What do Central Asians look like

Central Asia's freedom of art

“When I saw the work, I just thought wow! - You can feel the freedom of the women who created them, ”says Eugenia Jäger. She brought the exhibition for post-colonial art from Central Asia to Karlsruhe and is visibly touched by the success of the vernissage.

After all, it's an exhibition rarely found in Europe. Hardly anyone here has Central Asian art on their radar. And yet the artists who came especially for the vernissage see a huge opportunity in the exhibition. Among them are greats like Umida Akhmedova from Uzbekistan. "It is important that people here can see our art and thus get to know our lives."

As for the freedom of art, especially in Uzbekistan, Umida is not that euphoric. “It's still early to talk about great freedom, a crack in the window is open. The important thing is not to close it again. ”People are afraid of Mirziyoyev's government. But the artist has to be courageous, otherwise he is not an artist, says Umida, "I feel that young people in Uzbekistan also want to see courage!"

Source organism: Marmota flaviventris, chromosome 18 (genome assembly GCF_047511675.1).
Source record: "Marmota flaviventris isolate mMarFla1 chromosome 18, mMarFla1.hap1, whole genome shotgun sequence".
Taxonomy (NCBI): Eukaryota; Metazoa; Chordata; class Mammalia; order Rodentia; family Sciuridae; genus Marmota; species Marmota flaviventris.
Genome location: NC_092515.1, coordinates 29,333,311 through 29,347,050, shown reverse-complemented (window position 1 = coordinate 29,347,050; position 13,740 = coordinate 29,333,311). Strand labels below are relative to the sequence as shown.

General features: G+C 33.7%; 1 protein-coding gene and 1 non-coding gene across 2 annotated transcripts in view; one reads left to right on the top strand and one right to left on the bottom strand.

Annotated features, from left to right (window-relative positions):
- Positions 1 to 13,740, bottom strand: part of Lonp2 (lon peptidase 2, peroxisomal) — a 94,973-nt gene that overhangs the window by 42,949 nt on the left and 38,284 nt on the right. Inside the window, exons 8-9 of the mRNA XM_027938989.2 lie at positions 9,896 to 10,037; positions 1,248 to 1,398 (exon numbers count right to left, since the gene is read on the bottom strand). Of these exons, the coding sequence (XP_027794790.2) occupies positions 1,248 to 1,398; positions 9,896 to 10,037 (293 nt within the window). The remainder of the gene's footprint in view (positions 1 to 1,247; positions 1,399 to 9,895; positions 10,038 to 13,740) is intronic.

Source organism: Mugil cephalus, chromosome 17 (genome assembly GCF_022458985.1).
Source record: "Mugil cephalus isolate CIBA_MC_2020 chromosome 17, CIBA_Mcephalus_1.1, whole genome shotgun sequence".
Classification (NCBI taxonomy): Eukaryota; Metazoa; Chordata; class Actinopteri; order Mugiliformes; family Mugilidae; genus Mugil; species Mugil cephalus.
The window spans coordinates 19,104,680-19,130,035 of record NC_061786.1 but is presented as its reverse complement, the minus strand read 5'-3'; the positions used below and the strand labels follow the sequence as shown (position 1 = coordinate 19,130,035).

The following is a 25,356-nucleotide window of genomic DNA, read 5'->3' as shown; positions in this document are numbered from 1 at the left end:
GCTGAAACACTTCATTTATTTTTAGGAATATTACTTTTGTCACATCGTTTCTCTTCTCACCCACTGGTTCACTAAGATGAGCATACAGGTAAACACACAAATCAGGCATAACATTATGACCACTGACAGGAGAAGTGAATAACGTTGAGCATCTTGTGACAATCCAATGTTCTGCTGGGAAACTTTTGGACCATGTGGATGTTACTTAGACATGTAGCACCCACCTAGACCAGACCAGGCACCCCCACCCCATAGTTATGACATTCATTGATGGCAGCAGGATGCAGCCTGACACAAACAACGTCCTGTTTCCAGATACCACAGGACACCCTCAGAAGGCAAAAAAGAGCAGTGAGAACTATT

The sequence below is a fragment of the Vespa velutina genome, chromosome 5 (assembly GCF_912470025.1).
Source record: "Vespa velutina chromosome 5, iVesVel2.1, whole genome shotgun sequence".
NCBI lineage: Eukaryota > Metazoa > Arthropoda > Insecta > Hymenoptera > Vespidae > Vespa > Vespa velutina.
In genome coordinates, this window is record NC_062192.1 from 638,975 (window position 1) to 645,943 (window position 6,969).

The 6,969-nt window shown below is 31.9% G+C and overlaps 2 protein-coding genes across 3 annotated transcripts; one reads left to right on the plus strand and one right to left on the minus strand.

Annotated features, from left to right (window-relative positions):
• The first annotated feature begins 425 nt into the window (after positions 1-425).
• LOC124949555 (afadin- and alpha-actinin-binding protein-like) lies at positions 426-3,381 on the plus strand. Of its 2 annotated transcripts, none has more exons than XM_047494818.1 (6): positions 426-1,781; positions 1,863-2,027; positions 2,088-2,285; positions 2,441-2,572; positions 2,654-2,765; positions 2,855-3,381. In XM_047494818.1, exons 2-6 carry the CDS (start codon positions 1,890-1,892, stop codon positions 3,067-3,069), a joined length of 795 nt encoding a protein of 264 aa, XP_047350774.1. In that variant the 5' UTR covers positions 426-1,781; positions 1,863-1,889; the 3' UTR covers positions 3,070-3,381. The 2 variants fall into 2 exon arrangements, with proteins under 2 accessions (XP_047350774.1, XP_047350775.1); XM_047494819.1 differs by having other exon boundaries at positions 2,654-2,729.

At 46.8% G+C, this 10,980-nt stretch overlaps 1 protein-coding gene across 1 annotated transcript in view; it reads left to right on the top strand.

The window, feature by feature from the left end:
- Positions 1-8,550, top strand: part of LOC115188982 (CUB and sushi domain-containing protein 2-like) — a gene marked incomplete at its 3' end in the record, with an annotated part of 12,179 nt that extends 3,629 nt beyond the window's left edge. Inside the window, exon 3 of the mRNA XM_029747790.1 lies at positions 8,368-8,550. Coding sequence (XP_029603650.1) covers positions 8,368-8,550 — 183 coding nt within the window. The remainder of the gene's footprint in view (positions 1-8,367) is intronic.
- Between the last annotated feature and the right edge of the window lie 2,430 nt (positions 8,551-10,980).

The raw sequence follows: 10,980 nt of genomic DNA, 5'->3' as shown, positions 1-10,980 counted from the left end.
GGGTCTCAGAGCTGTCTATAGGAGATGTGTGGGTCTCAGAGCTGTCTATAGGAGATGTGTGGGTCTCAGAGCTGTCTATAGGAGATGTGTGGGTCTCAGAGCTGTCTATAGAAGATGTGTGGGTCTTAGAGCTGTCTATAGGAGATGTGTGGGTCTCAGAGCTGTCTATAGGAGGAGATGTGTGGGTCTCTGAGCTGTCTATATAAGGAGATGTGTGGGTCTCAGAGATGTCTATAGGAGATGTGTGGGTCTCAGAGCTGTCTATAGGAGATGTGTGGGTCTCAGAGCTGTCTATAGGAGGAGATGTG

Read also on Novastan: Umida Akhmedowa - an exceptional artist in Uzbekistan

Postcolonial art from Central Asia is an emotional subject for Eugenia. Last but not least, to a certain extent it is also about finding one's identity in the countries and dealing with the original culture. Much was suppressed by foreign rule and the Soviet Union and thus destroyed.

As is so often the case in art, however, financing is the biggest stumbling block. For such exhibitions as well as for the artists in the countries themselves. Censorship is hardly an issue in Kyrgyzstan and Kazakhstan, but it is even more so in Tajikistan, Turkmenistan and Uzbekistan.

And yet the exhibition manages to bring together art by artists from four different Central Asian countries. By the way, Umida's exhibited works are not originals - they are not allowed to leave the borders of Uzbekistan. In any case, Mirsiyoyev's liberalization course has not yet reached the art scene.

The exhibition in Karlsruhe can be visited until March 11th.

Julius Bauer

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